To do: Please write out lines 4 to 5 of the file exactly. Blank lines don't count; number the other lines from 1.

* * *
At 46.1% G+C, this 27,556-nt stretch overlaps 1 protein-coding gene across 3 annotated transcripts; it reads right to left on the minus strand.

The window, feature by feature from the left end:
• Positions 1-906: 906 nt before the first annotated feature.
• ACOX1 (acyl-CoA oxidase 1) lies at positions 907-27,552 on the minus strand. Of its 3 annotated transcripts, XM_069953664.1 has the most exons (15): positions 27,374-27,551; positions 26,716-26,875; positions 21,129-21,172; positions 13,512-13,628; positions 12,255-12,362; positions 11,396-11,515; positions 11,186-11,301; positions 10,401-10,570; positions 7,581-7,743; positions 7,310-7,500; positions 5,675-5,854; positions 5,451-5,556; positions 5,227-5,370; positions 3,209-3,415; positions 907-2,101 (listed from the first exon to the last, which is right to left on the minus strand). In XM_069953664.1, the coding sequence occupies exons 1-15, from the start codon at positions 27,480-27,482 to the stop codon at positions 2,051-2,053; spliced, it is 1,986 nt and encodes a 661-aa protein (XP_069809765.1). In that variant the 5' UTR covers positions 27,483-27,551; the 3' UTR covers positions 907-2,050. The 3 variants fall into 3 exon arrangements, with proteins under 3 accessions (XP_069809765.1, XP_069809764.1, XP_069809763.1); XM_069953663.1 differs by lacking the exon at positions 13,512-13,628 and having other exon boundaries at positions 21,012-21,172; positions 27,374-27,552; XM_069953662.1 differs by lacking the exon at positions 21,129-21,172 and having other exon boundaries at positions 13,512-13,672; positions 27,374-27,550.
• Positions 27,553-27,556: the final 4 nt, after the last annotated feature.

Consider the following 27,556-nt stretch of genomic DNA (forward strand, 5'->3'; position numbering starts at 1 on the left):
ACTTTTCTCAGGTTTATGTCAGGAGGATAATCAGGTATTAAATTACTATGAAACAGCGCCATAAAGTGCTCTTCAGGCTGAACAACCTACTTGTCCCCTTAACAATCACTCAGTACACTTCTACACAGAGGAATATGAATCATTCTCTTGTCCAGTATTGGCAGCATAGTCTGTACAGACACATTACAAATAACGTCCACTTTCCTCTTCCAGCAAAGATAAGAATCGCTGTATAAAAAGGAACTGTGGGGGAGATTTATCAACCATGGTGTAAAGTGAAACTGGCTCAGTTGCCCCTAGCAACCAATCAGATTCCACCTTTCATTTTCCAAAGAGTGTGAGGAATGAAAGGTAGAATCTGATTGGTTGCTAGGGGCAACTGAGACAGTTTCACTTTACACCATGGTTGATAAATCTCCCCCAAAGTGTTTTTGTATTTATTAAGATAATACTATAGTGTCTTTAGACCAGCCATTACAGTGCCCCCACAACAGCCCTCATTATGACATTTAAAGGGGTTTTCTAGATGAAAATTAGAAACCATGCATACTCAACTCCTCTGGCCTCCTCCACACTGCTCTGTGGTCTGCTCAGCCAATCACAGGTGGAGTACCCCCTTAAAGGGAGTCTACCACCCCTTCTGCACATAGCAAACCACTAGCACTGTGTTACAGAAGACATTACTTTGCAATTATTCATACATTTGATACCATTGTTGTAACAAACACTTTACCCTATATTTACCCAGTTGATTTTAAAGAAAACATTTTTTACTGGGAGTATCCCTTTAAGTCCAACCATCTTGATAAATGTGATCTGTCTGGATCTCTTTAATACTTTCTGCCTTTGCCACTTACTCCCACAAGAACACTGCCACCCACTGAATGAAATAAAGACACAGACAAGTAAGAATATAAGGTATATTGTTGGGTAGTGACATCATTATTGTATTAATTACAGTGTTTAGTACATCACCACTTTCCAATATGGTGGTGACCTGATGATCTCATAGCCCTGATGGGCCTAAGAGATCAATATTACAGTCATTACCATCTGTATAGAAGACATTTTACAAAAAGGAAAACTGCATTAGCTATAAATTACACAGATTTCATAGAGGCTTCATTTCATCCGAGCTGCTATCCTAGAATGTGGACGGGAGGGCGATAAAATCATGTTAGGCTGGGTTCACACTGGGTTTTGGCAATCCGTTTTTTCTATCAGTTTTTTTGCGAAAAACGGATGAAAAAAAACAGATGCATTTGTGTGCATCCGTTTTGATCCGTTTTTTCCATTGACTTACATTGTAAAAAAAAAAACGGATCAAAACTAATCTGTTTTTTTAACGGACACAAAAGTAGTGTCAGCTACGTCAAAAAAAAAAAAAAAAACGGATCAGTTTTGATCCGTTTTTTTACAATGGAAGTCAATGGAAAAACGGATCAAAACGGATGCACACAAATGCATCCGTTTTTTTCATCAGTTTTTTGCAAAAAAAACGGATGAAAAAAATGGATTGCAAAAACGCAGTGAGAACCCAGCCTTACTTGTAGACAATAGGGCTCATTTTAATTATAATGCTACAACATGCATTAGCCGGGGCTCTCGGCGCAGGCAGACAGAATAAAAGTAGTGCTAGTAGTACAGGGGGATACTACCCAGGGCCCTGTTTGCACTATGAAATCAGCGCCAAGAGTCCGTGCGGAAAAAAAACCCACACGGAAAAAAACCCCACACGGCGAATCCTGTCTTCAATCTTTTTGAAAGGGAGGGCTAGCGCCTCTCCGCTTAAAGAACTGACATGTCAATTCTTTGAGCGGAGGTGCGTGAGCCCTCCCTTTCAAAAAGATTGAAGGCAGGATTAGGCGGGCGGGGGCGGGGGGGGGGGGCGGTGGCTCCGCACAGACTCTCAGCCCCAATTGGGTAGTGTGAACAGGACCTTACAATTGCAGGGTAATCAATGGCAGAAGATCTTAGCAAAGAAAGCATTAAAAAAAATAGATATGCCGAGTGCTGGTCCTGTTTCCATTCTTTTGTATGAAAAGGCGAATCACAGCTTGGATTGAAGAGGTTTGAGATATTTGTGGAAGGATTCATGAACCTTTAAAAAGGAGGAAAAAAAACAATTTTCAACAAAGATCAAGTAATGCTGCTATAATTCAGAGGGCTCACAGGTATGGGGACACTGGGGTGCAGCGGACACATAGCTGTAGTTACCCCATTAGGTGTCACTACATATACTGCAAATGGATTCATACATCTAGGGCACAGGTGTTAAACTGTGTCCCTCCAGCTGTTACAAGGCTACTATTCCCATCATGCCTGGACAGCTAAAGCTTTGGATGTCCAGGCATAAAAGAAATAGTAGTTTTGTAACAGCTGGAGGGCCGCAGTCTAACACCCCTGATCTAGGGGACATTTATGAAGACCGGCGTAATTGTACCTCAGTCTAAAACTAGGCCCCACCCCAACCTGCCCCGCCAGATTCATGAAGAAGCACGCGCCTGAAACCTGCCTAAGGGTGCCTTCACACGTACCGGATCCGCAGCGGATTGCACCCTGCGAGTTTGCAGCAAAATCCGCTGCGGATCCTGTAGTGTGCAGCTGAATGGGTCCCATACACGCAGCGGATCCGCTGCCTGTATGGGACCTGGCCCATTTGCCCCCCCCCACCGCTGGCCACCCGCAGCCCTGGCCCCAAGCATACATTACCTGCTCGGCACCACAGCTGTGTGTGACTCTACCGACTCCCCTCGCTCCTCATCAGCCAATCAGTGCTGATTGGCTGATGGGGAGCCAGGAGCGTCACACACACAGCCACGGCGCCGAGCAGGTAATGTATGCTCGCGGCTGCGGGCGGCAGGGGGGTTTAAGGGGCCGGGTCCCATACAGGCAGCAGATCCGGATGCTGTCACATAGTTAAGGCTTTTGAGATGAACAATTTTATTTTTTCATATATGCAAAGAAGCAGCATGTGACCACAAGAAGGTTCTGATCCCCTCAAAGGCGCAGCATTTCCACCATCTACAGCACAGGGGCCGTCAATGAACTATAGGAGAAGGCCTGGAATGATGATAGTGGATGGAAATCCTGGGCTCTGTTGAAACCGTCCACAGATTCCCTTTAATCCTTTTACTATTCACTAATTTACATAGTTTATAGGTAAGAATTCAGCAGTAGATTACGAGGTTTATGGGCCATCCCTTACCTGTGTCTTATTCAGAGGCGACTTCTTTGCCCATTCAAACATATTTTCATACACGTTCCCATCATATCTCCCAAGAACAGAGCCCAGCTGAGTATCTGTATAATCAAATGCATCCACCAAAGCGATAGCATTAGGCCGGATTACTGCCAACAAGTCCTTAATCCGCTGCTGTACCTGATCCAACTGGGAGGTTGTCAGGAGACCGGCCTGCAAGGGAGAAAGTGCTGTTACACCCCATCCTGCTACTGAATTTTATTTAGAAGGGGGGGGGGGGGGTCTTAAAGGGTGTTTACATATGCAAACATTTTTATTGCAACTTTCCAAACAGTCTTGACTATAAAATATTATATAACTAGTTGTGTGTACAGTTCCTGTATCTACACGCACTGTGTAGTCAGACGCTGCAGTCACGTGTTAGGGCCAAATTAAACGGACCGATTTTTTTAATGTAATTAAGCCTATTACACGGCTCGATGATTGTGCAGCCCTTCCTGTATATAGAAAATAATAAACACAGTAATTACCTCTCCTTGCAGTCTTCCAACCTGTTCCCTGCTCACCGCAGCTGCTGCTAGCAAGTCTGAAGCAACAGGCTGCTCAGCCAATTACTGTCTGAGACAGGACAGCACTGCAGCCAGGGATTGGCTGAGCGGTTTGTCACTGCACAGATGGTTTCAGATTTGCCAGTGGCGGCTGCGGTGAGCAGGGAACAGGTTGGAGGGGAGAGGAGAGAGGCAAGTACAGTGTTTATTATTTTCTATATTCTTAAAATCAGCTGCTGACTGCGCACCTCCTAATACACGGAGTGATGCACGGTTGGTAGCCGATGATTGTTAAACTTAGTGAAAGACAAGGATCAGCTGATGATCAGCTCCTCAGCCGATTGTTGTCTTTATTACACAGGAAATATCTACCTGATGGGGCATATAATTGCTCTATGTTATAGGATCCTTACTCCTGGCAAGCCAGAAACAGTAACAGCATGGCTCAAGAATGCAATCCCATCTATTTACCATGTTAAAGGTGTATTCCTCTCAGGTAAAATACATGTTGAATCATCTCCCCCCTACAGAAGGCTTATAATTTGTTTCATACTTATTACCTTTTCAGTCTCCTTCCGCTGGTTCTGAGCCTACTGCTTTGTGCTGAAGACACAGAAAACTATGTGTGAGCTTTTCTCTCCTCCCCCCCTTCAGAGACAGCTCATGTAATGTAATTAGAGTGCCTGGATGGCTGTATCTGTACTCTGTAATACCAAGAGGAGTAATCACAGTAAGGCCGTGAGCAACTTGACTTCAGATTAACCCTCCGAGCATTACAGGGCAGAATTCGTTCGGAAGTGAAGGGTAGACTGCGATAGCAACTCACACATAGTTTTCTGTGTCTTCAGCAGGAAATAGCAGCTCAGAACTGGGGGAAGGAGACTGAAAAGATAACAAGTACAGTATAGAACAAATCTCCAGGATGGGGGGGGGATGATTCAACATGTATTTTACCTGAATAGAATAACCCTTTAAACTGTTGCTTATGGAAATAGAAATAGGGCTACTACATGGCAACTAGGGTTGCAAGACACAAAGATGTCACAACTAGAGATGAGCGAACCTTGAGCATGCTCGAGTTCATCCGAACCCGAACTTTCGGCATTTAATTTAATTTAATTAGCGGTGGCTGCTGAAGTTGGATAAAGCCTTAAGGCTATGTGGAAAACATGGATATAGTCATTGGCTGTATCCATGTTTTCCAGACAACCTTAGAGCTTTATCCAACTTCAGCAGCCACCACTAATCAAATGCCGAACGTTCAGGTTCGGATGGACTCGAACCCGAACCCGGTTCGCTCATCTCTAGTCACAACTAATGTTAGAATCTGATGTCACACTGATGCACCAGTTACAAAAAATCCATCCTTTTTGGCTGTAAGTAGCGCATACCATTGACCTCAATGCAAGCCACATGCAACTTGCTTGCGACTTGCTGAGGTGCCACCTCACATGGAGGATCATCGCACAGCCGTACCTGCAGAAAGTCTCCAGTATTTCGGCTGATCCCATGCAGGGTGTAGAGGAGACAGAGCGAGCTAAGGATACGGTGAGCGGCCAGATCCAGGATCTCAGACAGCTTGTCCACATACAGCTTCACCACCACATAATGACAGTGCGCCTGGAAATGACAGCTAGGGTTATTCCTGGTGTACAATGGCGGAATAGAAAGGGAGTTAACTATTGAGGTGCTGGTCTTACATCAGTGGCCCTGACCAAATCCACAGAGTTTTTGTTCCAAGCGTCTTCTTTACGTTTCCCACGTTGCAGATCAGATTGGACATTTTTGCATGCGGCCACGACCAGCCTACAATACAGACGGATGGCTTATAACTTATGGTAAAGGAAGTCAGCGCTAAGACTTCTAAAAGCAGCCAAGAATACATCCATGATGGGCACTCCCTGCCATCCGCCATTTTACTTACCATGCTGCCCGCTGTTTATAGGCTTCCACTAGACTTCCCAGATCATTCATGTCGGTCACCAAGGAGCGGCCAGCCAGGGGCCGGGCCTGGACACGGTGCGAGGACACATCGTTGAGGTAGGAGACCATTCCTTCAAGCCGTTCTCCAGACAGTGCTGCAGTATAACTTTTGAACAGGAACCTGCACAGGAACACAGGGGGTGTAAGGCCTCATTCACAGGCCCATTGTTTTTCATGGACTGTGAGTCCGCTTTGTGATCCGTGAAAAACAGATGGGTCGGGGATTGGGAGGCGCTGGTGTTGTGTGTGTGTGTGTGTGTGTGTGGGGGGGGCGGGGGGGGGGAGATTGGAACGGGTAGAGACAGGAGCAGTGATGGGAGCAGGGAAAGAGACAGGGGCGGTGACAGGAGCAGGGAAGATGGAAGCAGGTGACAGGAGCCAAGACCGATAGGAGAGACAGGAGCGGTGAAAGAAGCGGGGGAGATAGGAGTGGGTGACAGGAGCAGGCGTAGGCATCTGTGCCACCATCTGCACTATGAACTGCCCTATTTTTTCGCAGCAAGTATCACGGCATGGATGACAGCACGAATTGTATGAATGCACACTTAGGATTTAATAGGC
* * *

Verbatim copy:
• ACOX1 (acyl-CoA oxidase 1) lies at positions 907-27,552 on the minus strand. Of its 3 annotated transcripts, XM_069953664.1 has the most exons (15): positions 27,374-27,551; positions 26,716-26,875; positions 21,129-21,172; positions 13,512-13,628; positions 12,255-12,362; positions 11,396-11,515; positions 11,186-11,301; positions 10,401-10,570; positions 7,581-7,743; positions 7,310-7,500; positions 5,675-5,854; positions 5,451-5,556; positions 5,227-5,370; positions 3,209-3,415; positions 907-2,101 (listed from the first exon to the last, which is right to left on the minus strand). In XM_069953664.1, the coding sequence occupies exons 1-15, from the start codon at positions 27,480-27,482 to the stop codon at positions 2,051-2,053; spliced, it is 1,986 nt and encodes a 661-aa protein (XP_069809765.1). In that variant the 5' UTR covers positions 27,483-27,551; the 3' UTR covers positions 907-2,050. The 3 variants fall into 3 exon arrangements, with proteins under 3 accessions (XP_069809765.1, XP_069809764.1, XP_069809763.1); XM_069953663.1 differs by lacking the exon at positions 13,512-13,628 and having other exon boundaries at positions 21,012-21,172; positions 27,374-27,552; XM_069953662.1 differs by lacking the exon at positions 21,129-21,172 and having other exon boundaries at positions 13,512-13,672; positions 27,374-27,550.
• Positions 27,553-27,556: the final 4 nt, after the last annotated feature.